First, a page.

What SAA Can Learn From Kenya Airways

While South African Airways is receiving bailouts from National Treasury, Kenya Airways (KQ) has cut losses by 51% this year thanks to their turnaround strategy. KQ recorded a loss of $260.9 million in 2016 which was reduced to $98.8 million in 2017. The airline, which is 29.8% owned by the Kenyan government, appointed Polish Sebastian Mikosz (who served as the CEO of Lot Polish Airlines) as the new CEO in June to oversee the turnaround plan which includes fleet downsizing and debt restructuring.

KQ recently sold two Boeing 737 airplanes, they also cut jobs, sub-leased airplanes to other airlines, appointed PJT Partners (an advisory focused investment bank) as their transaction advisor and reduced their fuel costs.

The strategy was developed with the help of US management consulting firm Mckinsey and Company however the contract with the firm was terminated earlier this year. According to an article on nation.co.ke,  the airline will instead buy services from McKinsey on-a-need basis depending on the availability of resources.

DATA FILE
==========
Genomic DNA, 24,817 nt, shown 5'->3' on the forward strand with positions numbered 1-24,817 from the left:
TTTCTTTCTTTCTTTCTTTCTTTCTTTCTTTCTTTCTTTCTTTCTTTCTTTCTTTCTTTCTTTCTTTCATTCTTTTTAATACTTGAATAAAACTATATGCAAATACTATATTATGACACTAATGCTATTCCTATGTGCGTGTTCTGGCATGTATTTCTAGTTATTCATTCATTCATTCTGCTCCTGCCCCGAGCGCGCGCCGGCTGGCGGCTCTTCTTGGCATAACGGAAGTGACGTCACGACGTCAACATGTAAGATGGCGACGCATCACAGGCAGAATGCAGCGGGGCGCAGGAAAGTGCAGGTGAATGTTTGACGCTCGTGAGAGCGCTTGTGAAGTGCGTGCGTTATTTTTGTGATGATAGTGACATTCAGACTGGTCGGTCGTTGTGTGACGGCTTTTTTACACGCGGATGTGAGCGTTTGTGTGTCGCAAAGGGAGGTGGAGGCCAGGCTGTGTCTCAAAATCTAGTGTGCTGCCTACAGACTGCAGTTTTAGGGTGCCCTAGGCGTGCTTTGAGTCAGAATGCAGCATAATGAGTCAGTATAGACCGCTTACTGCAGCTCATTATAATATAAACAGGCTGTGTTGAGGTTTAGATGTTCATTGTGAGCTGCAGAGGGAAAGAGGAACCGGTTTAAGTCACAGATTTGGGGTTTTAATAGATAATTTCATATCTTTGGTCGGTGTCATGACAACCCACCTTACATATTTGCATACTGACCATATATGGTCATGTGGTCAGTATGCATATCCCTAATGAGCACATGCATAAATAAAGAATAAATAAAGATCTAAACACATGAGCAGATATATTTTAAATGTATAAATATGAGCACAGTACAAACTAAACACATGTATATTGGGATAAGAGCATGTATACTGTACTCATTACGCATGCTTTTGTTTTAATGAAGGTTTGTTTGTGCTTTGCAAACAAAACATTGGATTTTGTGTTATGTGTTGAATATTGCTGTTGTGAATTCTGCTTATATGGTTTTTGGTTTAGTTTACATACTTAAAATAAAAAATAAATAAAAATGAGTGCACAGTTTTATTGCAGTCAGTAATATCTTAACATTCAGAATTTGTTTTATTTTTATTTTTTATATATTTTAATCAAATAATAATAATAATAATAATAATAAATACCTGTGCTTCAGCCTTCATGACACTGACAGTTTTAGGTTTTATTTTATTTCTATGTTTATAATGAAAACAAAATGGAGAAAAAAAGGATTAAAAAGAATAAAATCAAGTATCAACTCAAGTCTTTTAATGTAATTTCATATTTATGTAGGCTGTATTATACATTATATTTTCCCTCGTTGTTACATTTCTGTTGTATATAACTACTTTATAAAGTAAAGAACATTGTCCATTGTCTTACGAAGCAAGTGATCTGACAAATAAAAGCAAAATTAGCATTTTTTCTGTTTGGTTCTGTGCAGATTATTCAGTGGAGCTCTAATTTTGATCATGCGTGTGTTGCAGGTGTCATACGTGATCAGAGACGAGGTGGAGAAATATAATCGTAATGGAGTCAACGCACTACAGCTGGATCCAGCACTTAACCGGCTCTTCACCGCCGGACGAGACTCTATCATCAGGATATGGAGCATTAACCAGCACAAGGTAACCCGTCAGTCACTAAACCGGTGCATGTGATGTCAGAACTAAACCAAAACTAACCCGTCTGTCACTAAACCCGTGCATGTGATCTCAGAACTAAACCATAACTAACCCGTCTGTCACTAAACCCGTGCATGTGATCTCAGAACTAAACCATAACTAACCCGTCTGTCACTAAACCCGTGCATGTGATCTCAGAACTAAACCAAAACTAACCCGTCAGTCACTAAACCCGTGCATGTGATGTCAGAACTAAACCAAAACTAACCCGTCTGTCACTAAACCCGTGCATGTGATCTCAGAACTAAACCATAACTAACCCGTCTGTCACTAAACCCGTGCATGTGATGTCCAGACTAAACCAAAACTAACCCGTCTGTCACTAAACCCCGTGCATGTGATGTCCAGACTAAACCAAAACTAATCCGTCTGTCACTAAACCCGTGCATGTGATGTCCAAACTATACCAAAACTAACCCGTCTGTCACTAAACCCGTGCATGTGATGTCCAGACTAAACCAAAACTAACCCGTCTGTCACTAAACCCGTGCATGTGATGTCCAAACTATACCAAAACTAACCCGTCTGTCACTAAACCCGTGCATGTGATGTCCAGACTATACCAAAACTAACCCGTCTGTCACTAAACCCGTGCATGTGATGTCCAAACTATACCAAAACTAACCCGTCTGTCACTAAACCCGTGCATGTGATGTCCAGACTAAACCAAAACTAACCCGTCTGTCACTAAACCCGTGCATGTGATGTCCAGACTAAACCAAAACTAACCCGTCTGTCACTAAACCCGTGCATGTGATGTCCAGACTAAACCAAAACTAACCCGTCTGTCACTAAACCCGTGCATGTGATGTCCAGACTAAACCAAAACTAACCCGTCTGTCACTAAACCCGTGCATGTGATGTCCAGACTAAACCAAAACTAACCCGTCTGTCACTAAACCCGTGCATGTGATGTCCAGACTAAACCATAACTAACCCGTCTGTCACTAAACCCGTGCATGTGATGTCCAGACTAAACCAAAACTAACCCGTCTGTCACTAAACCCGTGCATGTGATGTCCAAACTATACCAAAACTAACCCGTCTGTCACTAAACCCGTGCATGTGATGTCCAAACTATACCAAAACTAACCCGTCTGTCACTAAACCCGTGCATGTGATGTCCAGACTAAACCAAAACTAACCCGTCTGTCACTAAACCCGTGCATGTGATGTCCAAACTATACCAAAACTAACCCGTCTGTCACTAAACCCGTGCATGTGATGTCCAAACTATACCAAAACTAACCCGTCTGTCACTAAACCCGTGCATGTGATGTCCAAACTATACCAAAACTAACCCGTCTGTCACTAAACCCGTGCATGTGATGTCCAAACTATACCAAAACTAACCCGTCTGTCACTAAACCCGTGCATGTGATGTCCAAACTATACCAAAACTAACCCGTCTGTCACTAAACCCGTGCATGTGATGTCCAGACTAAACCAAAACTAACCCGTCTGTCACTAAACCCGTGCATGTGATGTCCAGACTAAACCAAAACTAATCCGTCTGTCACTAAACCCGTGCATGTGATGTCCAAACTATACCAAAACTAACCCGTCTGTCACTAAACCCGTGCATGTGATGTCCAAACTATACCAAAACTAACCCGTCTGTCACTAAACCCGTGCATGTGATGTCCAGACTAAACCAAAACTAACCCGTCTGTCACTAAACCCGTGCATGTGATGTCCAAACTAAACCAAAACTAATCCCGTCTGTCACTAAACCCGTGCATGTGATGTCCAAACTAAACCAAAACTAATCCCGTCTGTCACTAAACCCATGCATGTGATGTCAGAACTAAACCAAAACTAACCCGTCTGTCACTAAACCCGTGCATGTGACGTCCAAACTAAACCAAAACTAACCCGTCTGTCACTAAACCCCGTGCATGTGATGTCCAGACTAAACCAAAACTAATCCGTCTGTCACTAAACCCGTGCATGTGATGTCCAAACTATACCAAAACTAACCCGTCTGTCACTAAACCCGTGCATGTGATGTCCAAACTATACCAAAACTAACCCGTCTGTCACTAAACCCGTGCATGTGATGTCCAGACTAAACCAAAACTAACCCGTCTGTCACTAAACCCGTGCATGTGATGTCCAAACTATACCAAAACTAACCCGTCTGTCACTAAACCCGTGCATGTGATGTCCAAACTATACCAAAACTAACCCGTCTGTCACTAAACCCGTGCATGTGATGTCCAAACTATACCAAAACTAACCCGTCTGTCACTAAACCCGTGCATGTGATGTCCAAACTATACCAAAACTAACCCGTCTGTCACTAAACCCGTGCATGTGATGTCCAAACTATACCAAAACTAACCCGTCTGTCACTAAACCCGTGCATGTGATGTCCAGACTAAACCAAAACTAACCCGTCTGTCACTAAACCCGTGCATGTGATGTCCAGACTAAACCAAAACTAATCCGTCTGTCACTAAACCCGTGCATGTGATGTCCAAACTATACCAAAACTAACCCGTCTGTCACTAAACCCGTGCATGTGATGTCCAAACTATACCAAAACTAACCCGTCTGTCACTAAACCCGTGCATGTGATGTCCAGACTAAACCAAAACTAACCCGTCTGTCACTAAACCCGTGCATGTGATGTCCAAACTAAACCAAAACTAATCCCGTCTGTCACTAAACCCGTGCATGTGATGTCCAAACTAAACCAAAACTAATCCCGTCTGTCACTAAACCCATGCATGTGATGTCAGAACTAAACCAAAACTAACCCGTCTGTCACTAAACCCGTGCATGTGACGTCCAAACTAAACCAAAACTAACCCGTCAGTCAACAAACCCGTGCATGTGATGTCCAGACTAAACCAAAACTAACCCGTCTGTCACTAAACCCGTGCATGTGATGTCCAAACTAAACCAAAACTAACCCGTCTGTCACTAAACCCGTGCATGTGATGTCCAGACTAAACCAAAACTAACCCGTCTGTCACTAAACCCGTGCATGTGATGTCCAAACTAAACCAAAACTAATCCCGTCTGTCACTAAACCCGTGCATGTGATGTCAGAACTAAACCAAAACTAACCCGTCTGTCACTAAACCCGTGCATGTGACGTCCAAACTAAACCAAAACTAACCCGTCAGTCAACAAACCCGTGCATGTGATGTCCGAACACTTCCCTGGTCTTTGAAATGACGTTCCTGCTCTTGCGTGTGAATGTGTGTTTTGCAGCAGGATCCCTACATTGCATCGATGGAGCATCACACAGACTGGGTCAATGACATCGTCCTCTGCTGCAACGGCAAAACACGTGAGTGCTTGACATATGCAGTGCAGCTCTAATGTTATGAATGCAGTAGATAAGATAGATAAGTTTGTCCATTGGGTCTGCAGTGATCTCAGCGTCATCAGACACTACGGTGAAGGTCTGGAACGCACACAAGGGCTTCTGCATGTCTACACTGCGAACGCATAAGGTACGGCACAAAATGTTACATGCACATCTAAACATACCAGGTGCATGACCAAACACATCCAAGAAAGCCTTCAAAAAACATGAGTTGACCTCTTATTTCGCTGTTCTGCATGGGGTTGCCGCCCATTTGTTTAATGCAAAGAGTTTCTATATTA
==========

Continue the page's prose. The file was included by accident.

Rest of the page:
This is what happens when businesses face a financial crises, they hold key individuals accountable, come up with strategies/plans and altar the way the business is operated in order to make profits. It is what SAA should be doing but has no need to because of it’s frequent bailouts.

The government has been bailing out SAA for years now, according to CEO of business leadership SA, Bonang Mohale, R50 Billion has been spent on SAA since 1999. What I don’t understand is why the government is refusing to sell the airline, why do they need to own an airline (KQ was privatised in 1996 and is listed on the Nairobi Stock exchange). It is also unfair competition to other airlines because SAA has an unlimited access to funds and they don’t even need to make money to remain operational.

The purpose of a business is to provide a product/service and to make a profit, otherwise it becomes a liability to the owner. SAA is a liability to the government therefore it is a liability to tax payers so I think it should be sold.


What SAA Can Learn From Kenya Airways
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